Obviously, Dave and American President were movies that were both inspirations and that we just watched a lot. More so, for me the most fun parts of this movie were being able to do romantic stuff. For me, Cameron Crowe was a big inspiration for that. Say Anything was a big inspiration for that. When Harry Met Sally… was a big inspiration for that. Both Dave and The American President were certainly references but I think you can go back to movies of the ‘30s and ‘40s. You can go back to movies by Lubitsch like To Be or Not to Be or Ninotchka, where I think the very troubling times of the day were both background and fodder for stories that were about both that and more than that. To Be Or Not To Be is a great example. It’s so provocative and interesting. Yet, it is incredibly funny and it’s about the characters in the movie more than it’s about the background. It’s about World War II yet it’s not. It’s about these characters and it’s about the ridiculousness of the world we live in. I very much wanted to bring that to this. You should watch it. It’s one of the best movies ever made. It’s one of the best comedies. It’s so incredibly sophisticated for a comedy made in that era. Even like Billy Wilder and Frank Capra from that time. These are romantic comedies that exist against the background of a world in turmoil. More than anything, that’s what we were doing.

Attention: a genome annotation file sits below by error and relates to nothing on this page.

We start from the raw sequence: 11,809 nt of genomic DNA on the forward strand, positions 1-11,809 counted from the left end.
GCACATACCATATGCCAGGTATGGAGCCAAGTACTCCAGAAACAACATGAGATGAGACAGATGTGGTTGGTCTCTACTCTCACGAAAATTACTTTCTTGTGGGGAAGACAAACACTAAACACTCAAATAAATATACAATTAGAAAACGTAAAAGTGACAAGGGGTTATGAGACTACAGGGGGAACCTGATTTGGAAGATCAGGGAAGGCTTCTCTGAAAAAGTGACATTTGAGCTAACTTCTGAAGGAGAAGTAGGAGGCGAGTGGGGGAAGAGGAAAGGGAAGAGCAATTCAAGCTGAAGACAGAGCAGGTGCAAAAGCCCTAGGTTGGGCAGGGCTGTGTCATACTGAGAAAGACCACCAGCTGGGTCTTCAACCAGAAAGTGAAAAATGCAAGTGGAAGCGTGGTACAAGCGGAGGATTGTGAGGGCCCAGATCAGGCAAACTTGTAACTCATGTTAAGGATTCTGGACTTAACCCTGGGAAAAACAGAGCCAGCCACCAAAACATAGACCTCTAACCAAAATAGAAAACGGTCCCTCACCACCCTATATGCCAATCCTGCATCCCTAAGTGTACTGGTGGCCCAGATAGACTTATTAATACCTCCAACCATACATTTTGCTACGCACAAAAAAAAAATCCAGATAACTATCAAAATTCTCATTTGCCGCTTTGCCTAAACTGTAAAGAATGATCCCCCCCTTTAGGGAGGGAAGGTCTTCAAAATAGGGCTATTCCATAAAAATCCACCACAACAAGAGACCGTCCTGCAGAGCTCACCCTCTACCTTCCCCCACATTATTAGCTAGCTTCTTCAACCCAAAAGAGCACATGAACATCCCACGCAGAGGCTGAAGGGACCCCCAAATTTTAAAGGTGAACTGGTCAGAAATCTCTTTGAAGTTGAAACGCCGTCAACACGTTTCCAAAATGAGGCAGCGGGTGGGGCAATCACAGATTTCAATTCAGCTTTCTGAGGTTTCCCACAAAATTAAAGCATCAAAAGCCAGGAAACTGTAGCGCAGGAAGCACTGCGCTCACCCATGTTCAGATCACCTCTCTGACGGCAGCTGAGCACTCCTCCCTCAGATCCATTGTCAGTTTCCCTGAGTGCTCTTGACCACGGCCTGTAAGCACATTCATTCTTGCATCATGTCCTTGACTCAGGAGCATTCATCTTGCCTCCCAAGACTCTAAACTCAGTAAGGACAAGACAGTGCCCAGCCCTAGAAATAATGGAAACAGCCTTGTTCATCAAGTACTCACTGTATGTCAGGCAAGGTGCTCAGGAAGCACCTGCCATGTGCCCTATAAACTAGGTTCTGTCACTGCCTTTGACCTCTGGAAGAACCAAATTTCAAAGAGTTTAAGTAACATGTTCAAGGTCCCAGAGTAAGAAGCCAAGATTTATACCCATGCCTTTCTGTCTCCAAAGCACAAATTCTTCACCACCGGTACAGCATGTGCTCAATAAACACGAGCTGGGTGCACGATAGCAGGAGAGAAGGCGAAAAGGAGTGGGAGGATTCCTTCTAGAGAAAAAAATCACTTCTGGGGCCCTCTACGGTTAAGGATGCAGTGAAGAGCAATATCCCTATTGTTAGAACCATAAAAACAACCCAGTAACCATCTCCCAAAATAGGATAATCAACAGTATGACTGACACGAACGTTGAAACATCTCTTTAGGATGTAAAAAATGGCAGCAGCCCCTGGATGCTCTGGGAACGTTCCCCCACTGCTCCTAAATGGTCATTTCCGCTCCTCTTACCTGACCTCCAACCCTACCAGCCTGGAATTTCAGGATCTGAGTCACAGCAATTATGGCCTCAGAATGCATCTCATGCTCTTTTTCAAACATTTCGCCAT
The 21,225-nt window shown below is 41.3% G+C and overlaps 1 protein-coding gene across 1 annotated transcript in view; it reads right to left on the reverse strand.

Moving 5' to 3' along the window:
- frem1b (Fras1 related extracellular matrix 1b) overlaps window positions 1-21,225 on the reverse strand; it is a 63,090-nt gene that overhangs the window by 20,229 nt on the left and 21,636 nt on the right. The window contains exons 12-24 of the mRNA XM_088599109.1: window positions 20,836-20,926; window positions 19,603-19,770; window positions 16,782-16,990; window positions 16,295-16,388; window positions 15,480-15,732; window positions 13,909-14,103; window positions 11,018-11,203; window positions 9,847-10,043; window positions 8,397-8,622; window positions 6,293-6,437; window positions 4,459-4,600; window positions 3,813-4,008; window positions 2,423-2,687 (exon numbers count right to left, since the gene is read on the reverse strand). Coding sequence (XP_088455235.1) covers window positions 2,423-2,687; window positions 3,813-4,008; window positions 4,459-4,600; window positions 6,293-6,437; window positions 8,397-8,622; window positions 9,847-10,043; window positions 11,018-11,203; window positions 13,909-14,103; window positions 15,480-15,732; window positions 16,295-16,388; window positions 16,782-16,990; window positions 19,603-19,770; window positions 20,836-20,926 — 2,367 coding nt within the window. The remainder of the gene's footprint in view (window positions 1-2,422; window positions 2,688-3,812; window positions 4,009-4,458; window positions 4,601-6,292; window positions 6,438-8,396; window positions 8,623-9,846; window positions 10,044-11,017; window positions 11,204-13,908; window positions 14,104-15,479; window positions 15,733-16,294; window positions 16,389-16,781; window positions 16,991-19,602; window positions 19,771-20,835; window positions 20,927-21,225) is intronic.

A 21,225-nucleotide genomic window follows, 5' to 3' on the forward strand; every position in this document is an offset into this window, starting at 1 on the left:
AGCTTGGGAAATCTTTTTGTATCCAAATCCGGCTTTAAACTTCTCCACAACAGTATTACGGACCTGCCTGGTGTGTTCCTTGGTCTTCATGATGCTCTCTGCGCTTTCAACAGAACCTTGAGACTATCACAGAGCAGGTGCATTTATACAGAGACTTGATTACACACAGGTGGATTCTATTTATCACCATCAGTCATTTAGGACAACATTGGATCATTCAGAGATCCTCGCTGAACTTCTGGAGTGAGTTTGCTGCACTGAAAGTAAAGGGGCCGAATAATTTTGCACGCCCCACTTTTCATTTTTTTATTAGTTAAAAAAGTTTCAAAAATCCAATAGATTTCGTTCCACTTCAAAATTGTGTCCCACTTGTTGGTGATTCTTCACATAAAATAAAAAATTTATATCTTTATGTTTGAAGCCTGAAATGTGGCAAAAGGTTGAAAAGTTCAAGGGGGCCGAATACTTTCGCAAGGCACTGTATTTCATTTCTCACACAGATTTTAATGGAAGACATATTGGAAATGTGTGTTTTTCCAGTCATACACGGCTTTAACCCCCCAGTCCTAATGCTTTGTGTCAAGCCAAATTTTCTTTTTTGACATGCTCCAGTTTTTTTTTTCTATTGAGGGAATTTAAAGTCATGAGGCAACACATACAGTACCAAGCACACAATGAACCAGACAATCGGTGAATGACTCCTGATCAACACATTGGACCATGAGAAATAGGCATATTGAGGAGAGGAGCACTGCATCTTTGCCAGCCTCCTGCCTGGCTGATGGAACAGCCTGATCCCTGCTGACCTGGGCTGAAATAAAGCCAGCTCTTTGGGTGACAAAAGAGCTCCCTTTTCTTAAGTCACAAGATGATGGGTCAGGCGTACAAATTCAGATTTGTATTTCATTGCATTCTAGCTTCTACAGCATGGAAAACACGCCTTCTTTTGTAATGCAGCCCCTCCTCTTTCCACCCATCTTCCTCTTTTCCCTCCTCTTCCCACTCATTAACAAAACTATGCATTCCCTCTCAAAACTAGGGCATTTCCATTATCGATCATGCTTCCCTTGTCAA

Fox News has been around for a long time, so was that always what The Wembley Network was based on?